Who knows?

I don't have a clue why, but just a short time ago, I was lying in my hot
bath contemplating time spent on drilling rigs. I've come to realize that
I've forgotten more than most young guys know. But I digress.
Question: Why is it that 5" drill pipe comes in random lengths. Every
crane operator had that denim covered tally book in their back pocket, and
losing it could bring on severe consequences.
Out of everything we used, jars, collars, stabilizers, saver subs, fishing
tools, ........... the thing there was the most of was drilling pipe, and
that would seem to be the easiest to fabricate in standard lengths. Same
with casing.
Can anyone tell me?
Steve
Reply to
SteveB
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========== My guess is that the drill pipe comes from the factory more or less standard length, but as time goes on, the threads on one end or the other get dorked, and these are recut. Several dinged threads = short joint.
Unka' George [George McDuffee] ------------------------------------------- He that will not apply new remedies, must expect new evils: for Time is the greatest innovator: and if Time, of course, alter things to the worse, and wisdom and counsel shall not alter them to the better, what shall be the end?
Francis Bacon (1561-1626), English philosopher, essayist, statesman. Essays, "Of Innovations" (1597-1625).
Reply to
F. George McDuffee
It's always getting cut off and the ends remachined?
(I know nothing of oil drilling)
Reply to
Tim Wescott
I can't tell you for sure, because I've never worked where you have, but I can make a guess.
Don't the threads on on the couplings on the ends of the pipes get banged up and have to be cut off and a new one welded in place? The more times this happens, the shorter the pipe? Certainly the pipes are expensive enough to be worth repairing if possible.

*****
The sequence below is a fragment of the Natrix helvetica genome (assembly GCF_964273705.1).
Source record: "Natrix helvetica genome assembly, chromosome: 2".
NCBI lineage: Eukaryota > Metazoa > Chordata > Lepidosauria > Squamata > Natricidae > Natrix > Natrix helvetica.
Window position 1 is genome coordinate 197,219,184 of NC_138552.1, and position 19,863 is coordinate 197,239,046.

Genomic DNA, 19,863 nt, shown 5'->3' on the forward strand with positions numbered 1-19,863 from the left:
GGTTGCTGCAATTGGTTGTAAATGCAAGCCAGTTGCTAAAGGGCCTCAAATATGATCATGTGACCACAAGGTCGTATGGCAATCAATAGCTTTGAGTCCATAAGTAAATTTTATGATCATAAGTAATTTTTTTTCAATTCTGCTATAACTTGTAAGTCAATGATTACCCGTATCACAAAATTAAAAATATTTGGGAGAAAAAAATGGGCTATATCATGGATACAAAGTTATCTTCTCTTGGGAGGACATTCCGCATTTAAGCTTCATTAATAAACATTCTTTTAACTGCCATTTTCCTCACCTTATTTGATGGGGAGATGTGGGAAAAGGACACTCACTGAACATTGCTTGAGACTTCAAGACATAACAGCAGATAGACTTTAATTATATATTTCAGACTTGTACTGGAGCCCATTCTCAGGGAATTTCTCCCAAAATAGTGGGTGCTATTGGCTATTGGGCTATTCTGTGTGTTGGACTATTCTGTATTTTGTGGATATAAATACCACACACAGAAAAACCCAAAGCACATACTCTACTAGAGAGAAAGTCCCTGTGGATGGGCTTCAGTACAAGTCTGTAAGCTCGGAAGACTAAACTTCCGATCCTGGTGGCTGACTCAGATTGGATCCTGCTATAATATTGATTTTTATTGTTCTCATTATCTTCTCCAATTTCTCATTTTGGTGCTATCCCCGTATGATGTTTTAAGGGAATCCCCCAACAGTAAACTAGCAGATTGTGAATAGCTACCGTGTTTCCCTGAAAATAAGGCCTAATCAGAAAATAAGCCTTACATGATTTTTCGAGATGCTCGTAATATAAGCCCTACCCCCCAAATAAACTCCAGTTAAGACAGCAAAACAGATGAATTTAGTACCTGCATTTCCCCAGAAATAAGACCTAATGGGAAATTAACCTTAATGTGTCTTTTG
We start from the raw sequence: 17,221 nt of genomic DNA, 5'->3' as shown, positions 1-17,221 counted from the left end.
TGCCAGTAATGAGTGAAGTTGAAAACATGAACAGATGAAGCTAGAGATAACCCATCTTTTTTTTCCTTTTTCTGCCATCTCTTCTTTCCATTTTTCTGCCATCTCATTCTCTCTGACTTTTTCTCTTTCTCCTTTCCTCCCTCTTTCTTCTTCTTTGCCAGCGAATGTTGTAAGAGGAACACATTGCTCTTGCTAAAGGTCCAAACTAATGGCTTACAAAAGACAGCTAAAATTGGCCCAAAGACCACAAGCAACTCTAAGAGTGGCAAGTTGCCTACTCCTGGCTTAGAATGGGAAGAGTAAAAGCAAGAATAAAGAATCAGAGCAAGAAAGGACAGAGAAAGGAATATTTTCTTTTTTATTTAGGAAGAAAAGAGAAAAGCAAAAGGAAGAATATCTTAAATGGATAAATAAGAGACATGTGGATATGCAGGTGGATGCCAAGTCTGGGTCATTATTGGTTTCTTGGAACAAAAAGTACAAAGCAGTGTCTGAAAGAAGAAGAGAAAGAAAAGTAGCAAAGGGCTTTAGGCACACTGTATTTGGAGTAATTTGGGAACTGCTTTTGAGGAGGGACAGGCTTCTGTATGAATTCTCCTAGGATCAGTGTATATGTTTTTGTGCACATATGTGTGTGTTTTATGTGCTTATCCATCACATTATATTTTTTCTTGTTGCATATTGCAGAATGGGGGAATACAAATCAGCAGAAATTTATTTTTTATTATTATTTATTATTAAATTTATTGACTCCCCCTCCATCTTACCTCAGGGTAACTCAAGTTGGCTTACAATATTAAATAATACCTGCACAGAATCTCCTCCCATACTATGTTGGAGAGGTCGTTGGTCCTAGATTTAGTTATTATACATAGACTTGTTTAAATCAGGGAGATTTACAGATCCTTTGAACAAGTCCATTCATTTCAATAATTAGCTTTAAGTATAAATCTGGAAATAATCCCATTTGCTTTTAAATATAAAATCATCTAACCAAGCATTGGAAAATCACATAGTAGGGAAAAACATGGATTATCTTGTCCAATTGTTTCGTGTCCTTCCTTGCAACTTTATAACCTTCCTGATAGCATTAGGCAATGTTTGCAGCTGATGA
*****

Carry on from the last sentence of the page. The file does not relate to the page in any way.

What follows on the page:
Enjoy, DoN.
Reply to
DoN. Nichols
I borrowed a tank skid the other day and had to wait for a truck to be loaded and I listened to them tally pipe and 95% of the pipe was 31.50 ft I asked where did it come from? China they said. It was tubing and not drill pipe.
What part of Texas are you from??
Scott
Reply to
jano
Pins and collars are standard sizes, but stem tends to be random lengths from the mill. Plus pipe repairs, recutting the pins, cutting off collars and replacing them etc etc tend to make pipe lengths rather random.
Some drill stem I punched in the ground was over 50 yrs old, based on company records.
But its a really good question.
Gunner
"Lenin called them "useful idiots," those people living in liberal democracies who by giving moral and material support to a totalitarian ideology in effect were braiding the rope that would hang them. Why people who enjoyed freedom and prosperity worked passionately to destroy both is a fascinating question, one still with us today. Now the useful idiots can be found in the chorus of appeasement, reflexive anti-Americanism, and sentimental idealism trying to inhibit the necessary responses to another freedom-hating ideology, radical Islam"
Bruce C. Thornton, a professor of Classics at American University of Cal State Fresno
Reply to
Gunner Asch
I=92m no expert, but my guess is that random lengths might lessen resonance problems (or vibration harmonics) that could damage the drill string. I can=92t prove this. I can show that vibration (torsional, axial, lateral) is a concern:
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Reply to
guillemd
I think that is a good guess. Just up the road is a shop with a big lathe, the steady is out side with a pipe rack. They make their living cutting the unique threads used in the industry.
I don't know much more about the drilling side of things though I was once a night watchman on a work over rig.
Wes
Reply to
Wes
I don't know about new pipe but I worked, for a short time, at a place in Shrevesport that repaired pipe by cutting the tool joints off and welding on new joints.
Cheers,
Bruce in Bangkok (bruceinbangkokatgmaildotcom)
Reply to
Bruce in Bangkok
Nah. If you look at a piece, the shaft is smaller diameter than the ends. Screwing up an end would make it unserviceable, since the ends are bigger. Unless, they weld on another end assembly. But I don't think so.
Steve
Reply to
SteveB
Take a look at this. It will explain the shape, and why they wouldn't be remachined on the ends.
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Steve